The official Apple Park campus should open its doors to employees later this month, but if you can’t wait for Apple to take the wraps off its shiny new spaceship, the Minecraft replica is now complete.

We got our first look at the Minecraft version of Apple Park earlier this month and were blown away by the amount of detail creator Alex Westlund threw in. Now after 413 hours of work, you can fly through Apple’s new campus and gawk at the last Apple product Steve Jobs unveiled.

Check it out:

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Today in Apple history: Apple co-founder quits and cashes in his stake for $800

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Ron Wayne: today, and when he co-founded Apple in 1976
Ron Wayne today and when he co-founded Apple in 1976.
Photo: Ron Wayne

April12 April 12, 1976: Apple’s third co-founder, a former Atari colleague of Steve Wozniak’s named Ron Wayne, cashes in his Apple shares for just $800.

Wayne, who owns a 10 percent stake in the company, throws in the towel after worrying that he doesn’t have the time or energy to properly invest in Apple. He later receives an extra $1,500 check to seal the deal. When he cashes it, he loses out on an investment worth billions.

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Today in Apple history: Apple-1 starts a revolution

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The Apple-1 in all its glory!
Photo: Auction Team Breker

April11April 11, 1976: Apple releases its first computer, the Apple-1.

Designed and hand-built by Steve Wozniak, the computers are sold wholesale by “Steven” Jobs. To finance their manufacturing, Wozniak sells his HP-65 calculator for $500, while Jobs sells his VW van. Years later, in 2014, a working Apple-1 will sell at auction for $905,000.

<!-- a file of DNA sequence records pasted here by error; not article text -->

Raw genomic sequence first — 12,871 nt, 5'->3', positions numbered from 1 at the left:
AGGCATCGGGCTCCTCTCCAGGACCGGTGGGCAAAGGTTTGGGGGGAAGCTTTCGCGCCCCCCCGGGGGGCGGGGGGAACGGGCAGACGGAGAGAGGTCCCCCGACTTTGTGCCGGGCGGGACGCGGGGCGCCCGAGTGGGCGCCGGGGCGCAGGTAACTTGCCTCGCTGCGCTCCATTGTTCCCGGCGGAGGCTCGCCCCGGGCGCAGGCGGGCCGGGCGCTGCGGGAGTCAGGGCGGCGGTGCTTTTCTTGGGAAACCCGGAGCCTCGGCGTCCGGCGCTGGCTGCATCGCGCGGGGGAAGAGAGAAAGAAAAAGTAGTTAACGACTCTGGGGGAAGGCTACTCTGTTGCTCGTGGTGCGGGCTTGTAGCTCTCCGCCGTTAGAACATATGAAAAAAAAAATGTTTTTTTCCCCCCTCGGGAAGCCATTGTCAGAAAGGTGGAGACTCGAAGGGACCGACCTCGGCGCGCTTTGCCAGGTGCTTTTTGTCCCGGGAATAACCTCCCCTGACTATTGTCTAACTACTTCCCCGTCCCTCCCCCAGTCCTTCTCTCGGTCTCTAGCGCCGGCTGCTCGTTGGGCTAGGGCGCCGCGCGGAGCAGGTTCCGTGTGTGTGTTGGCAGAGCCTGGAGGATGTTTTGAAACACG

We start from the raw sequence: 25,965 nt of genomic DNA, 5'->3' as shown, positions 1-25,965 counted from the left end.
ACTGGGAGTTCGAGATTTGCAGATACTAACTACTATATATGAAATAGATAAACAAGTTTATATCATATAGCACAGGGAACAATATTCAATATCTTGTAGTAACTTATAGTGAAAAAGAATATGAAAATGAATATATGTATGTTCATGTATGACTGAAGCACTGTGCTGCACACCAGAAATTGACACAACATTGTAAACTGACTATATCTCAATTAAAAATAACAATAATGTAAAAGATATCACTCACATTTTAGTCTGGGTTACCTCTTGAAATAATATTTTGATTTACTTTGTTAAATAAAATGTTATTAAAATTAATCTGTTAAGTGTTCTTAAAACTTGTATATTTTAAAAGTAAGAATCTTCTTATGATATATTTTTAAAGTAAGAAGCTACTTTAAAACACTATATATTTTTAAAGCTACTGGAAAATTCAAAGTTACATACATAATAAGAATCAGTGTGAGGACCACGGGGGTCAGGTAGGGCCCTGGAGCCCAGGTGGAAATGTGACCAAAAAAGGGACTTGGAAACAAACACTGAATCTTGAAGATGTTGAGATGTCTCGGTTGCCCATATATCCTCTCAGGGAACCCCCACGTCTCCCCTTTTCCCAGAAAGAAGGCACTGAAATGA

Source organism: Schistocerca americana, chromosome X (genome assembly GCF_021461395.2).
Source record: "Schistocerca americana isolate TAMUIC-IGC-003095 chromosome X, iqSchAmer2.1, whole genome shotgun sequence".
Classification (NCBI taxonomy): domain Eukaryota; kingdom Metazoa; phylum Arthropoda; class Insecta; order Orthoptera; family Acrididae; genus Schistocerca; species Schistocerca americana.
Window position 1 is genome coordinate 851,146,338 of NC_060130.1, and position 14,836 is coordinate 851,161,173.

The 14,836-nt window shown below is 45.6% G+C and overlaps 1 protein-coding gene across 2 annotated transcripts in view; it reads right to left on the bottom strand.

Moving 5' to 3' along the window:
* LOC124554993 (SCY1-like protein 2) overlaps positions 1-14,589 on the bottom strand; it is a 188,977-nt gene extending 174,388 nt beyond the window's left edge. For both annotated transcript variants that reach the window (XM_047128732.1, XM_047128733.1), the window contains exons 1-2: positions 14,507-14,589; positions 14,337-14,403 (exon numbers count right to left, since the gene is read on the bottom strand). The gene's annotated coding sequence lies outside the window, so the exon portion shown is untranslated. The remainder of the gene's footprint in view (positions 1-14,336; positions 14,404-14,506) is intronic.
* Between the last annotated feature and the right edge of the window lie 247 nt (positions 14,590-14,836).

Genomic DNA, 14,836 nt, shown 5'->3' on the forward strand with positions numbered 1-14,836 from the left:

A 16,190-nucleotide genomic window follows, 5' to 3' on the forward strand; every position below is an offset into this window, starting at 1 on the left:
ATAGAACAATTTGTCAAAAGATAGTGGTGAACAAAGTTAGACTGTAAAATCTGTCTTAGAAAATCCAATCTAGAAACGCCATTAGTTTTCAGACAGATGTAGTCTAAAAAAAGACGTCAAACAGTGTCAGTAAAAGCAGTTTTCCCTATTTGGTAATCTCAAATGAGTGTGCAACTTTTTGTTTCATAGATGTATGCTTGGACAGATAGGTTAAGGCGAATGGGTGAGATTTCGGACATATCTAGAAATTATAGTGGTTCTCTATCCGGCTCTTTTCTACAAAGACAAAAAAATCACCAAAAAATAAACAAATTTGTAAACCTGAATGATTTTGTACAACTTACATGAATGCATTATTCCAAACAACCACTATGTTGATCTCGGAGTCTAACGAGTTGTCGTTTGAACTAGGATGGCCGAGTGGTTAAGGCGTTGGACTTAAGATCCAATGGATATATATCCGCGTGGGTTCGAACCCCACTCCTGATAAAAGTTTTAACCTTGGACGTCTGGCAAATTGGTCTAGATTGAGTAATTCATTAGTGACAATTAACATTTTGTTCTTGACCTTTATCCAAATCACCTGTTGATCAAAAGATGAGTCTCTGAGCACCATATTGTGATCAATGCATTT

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Steve Jobs’ original Apple-1 is going on display

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New exhibition will show off the most important computer in Apple history.
Photo: Living Computers

An ultra-rare Apple-1 prototype used by Steve Jobs as a demo unit is going on display at a Seattle computer museum. It’s the crown jewel of an impressive collection of vintage Apple gear that will be housed in a new wing opening Friday at Living Computers: Museum + Labs.

Lāth Carlson, the museum’s executive director, calls the Apple prototype “the most important computer in history” — and also “the most boring to look at.”

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Today in Apple history: Steve Jobs loses control of the Mac

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Steve Jobs was distraught at being removed as general manager of the Mac division.
Photo: iFixit

Ap10 April 10, 1985: During a fateful meeting, Apple CEO John Sculley threatens to resign unless the Apple board removes Steve Jobs as executive VP and general manager of the Macintosh division.

This triggers a series of events that will ultimately result in Jobs’ exit. The marathon board meeting — which continued for several hours the next day — results in the Apple co-founder losing his operating role within the company, but being allowed to stay on as chairman. Things don’t exactly play out like that.